Light dependent resistors, also called photoresistors, are simply resistors whose resistance changes based on how much light is falling on them.
All of my LDRs go from close to zero ohms of resistance under very bright light, to over 200 million ohms (200MΩ, which is my LCR meter’s limit) when completely dark/covered.
Affiliate link ad. These look to be the same type of LDRs that I got from a couple of kits that I have. such as the following kit.
The 555 timer wired in astable mode, charges a capacitor from the supply through resistance while the output is high. Once the capacitor reaches 2/3 supply voltage, the output goes low and the capacitor discharges through the discharge pin to ground until it drops to 1/3 supply voltage. Output goes back high and the capacitor starts charging again.
Having a light dependent resistor between the capacitor and discharge pin means that light intensity will be the primary resistance factor that sets the timing involved for any given value of capacitance that is being used.
- Brief passive buzzer controlled by 555 timer astable multivibrator set by light dependent resistor LDR circuit
- Quick zener diode improved by NPN BJT emitter follower circuit – 2N3904 bipolar junction transistor
- Brief comparator circuit using single supply op amp and voltage dividers – LM358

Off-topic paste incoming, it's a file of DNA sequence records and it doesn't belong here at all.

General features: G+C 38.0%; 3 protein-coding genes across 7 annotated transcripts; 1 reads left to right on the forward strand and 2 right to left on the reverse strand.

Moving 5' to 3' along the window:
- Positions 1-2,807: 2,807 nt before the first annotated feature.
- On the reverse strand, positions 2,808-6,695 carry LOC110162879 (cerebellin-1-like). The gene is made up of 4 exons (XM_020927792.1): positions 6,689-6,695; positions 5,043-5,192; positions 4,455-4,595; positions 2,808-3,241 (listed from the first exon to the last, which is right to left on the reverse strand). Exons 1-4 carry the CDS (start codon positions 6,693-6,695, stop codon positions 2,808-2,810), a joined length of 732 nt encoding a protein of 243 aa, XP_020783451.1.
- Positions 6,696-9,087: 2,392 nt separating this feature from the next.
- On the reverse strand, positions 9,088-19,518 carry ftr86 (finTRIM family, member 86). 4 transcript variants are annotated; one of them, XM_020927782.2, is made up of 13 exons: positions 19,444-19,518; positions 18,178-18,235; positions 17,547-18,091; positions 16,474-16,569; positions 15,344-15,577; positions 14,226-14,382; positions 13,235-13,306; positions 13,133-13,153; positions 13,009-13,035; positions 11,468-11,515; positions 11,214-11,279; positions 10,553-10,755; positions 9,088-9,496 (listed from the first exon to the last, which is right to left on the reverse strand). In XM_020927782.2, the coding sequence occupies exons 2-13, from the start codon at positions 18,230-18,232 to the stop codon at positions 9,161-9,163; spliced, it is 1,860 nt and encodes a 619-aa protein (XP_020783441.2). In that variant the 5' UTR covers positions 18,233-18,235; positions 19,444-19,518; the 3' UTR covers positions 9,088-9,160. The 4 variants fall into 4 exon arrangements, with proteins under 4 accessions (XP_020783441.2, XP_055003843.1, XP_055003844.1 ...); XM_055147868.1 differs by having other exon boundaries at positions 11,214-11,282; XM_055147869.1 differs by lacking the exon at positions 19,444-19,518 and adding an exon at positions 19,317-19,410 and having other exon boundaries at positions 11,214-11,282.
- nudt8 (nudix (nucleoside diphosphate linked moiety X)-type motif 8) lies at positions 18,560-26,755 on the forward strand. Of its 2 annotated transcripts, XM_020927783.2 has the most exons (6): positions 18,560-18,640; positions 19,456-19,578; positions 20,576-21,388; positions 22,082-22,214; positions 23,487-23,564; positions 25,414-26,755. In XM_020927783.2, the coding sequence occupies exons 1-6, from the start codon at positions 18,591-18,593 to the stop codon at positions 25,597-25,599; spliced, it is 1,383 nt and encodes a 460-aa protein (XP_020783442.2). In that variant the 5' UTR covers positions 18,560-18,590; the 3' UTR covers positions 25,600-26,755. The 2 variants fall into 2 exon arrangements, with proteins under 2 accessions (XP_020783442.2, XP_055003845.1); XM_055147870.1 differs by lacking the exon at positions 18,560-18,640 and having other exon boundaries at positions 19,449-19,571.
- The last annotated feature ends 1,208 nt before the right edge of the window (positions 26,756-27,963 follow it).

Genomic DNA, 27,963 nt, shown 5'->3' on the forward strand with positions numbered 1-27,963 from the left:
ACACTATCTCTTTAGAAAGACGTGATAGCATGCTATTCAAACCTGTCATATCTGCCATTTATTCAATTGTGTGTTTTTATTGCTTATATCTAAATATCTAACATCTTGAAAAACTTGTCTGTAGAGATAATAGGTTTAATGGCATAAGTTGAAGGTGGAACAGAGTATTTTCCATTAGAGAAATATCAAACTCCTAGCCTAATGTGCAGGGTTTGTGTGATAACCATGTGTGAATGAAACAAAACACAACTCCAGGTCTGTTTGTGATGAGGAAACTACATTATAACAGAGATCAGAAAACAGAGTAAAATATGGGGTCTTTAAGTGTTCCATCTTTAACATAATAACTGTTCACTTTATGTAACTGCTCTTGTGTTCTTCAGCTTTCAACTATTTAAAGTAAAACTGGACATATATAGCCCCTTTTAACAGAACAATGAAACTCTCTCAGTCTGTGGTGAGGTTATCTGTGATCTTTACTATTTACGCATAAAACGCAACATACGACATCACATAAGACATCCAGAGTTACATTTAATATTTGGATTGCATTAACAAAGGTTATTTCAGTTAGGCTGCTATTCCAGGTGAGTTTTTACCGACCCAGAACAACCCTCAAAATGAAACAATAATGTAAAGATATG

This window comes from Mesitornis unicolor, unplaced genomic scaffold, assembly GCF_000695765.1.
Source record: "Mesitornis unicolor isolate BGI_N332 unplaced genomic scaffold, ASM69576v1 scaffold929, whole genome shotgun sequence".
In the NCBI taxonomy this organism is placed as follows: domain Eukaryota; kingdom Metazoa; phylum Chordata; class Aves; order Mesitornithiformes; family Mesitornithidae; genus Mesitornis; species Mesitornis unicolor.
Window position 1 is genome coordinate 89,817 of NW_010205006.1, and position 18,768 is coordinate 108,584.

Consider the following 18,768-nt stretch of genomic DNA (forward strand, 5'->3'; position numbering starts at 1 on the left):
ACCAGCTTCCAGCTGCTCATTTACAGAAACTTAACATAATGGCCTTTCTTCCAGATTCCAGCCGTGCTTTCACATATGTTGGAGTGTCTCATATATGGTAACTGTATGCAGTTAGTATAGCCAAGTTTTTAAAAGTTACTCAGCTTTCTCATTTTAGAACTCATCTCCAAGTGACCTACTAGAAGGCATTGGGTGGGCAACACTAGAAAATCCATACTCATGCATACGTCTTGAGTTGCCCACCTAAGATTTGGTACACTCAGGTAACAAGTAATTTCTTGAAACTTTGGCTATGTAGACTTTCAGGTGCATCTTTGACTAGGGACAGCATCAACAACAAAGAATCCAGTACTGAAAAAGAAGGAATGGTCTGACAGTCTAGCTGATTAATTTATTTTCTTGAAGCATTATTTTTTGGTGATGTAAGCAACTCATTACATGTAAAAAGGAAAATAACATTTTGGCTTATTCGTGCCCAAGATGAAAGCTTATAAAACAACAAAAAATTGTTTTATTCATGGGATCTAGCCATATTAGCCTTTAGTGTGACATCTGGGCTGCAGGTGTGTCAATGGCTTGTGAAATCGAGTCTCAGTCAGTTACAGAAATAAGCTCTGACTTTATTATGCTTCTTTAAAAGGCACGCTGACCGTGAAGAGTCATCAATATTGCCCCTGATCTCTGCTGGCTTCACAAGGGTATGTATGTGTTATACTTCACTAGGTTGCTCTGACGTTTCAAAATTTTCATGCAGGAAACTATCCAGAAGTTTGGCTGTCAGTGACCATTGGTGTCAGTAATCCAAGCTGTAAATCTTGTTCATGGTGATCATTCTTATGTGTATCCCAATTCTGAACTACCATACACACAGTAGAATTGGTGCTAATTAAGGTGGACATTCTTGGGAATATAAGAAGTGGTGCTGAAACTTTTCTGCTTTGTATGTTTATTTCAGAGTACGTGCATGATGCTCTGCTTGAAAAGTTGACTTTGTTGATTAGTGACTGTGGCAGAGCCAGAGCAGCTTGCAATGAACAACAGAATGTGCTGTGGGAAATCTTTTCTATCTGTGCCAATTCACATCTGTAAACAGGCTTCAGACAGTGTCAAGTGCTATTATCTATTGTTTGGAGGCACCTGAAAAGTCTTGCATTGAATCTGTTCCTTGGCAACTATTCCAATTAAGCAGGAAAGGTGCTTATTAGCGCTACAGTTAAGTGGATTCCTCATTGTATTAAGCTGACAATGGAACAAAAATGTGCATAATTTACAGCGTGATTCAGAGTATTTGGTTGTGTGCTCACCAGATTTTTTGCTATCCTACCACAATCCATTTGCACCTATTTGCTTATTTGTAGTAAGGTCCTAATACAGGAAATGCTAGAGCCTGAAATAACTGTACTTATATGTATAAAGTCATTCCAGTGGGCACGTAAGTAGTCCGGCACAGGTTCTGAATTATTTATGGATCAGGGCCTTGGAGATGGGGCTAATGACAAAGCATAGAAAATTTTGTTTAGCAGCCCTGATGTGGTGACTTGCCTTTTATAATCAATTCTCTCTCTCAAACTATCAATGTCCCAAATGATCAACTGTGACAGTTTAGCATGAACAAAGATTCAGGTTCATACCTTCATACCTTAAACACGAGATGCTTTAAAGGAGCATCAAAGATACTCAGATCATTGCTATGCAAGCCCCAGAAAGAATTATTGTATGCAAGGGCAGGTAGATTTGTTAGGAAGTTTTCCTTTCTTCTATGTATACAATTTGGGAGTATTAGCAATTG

- Brief look at discovered problems with using LM358 op amp as a single supply comparator
- Brief inverting op amp comparator circuit – LM358
- Brief active buzzer component introduction
- Brief zener diode component voltage reference and shunt regulator basics
- Brief PNP BJT emitter follower common collector – 2N3906 bipolar junction transistor
- Brief NPN BJT emitter follower set by trimpot using 2N3904 bipolar junction transistor
- Brief PNP BJT current source set by trimpot circuit – 2N3906 bipolar junction transistor
Some nice low power boost converters above that I enjoyed using in a couple videos.
Don’t have this buck converter, but it looks nice.
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- Information on this site is not guaranteed to be accurate. Always consult the manufacturer info/datasheet of parts you use. Research the proper safety precautions for everything you do.